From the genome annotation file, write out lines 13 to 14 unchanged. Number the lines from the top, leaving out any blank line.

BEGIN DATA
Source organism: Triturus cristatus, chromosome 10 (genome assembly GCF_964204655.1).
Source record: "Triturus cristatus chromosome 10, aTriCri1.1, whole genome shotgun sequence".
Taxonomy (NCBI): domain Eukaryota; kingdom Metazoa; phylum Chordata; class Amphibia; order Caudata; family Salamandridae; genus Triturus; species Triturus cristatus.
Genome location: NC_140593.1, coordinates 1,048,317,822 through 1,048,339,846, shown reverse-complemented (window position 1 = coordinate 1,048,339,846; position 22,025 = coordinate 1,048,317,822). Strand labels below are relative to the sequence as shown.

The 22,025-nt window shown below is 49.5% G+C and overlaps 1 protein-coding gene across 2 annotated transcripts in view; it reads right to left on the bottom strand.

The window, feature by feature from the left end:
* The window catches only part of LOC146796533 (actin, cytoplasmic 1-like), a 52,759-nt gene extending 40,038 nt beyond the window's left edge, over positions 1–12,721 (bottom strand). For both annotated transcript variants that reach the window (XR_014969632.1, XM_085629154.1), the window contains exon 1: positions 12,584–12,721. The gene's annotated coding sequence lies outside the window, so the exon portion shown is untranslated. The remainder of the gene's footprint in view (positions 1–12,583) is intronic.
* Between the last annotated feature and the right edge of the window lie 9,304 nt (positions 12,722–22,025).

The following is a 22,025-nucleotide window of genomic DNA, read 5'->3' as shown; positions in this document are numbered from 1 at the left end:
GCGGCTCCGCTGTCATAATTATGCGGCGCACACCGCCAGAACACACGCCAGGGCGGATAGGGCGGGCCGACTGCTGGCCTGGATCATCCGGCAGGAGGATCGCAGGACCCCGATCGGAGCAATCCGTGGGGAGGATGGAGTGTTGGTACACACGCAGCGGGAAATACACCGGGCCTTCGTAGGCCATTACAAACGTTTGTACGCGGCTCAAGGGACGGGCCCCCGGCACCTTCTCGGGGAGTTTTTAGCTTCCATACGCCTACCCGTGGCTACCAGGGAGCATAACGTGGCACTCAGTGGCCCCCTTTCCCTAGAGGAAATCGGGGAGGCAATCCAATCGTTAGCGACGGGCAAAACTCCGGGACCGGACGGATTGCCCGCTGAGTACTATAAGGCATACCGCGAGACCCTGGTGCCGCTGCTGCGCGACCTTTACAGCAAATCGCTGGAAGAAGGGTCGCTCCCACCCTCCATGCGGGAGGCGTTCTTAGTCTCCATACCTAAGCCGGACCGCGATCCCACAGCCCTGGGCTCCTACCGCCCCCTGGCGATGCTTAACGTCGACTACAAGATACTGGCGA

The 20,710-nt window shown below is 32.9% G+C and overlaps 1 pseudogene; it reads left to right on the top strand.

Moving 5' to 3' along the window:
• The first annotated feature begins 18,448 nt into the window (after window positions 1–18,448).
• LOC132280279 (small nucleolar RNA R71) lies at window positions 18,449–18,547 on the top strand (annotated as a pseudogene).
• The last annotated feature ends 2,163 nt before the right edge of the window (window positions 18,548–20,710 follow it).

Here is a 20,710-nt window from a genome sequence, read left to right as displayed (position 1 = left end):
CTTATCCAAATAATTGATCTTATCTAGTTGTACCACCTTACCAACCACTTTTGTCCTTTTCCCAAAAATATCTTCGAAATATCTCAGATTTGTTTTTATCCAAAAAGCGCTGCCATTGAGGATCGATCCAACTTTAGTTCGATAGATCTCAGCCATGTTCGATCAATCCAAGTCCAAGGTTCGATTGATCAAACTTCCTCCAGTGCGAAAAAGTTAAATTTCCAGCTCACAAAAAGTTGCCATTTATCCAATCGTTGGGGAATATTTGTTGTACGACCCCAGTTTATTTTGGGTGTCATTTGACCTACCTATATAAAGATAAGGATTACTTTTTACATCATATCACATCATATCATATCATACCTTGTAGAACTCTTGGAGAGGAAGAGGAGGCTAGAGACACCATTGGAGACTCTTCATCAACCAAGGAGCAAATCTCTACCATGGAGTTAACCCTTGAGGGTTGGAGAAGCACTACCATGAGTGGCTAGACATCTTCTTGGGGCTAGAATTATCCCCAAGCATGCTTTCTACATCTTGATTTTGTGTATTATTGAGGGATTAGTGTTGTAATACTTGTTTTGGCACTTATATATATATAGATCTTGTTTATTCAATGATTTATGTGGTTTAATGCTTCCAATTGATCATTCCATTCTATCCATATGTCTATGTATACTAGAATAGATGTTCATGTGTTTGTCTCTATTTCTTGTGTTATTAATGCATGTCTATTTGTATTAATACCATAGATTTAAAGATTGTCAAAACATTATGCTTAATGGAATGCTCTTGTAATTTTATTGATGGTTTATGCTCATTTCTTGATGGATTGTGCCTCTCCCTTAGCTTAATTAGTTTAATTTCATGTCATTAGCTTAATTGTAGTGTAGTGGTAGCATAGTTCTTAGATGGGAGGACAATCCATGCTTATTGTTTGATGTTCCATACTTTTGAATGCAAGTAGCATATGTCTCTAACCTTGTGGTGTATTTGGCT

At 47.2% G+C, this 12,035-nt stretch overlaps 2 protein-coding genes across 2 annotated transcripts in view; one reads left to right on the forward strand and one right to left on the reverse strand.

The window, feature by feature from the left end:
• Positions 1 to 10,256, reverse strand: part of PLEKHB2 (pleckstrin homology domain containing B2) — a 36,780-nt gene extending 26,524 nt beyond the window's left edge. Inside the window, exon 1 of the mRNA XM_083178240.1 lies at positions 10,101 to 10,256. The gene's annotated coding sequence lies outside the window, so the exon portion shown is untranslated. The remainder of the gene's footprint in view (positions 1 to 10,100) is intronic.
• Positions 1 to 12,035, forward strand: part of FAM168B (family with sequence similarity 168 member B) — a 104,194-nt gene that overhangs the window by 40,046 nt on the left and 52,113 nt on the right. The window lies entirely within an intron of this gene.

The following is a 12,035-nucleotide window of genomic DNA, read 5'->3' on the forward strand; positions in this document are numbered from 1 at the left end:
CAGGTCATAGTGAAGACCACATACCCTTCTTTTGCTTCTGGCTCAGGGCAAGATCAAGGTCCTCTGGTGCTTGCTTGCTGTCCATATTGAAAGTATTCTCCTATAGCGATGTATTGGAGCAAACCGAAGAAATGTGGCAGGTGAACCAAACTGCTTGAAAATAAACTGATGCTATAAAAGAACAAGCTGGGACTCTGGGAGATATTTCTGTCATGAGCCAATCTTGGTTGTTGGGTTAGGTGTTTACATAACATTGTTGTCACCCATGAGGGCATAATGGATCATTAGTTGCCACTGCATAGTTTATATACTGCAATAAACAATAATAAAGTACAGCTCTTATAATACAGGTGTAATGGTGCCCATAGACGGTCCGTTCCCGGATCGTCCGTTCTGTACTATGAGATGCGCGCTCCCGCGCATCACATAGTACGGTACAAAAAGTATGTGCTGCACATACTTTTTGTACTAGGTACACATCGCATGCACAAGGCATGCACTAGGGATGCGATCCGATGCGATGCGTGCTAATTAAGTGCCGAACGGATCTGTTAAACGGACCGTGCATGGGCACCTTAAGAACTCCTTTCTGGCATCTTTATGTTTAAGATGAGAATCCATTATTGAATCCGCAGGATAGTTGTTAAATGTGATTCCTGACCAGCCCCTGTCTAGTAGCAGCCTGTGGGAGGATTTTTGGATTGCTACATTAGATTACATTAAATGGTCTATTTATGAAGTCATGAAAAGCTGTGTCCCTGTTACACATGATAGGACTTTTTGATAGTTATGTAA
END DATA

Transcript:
• The first annotated feature begins 18,448 nt into the window (after window positions 1–18,448).
• LOC132280279 (small nucleolar RNA R71) lies at window positions 18,449–18,547 on the top strand (annotated as a pseudogene).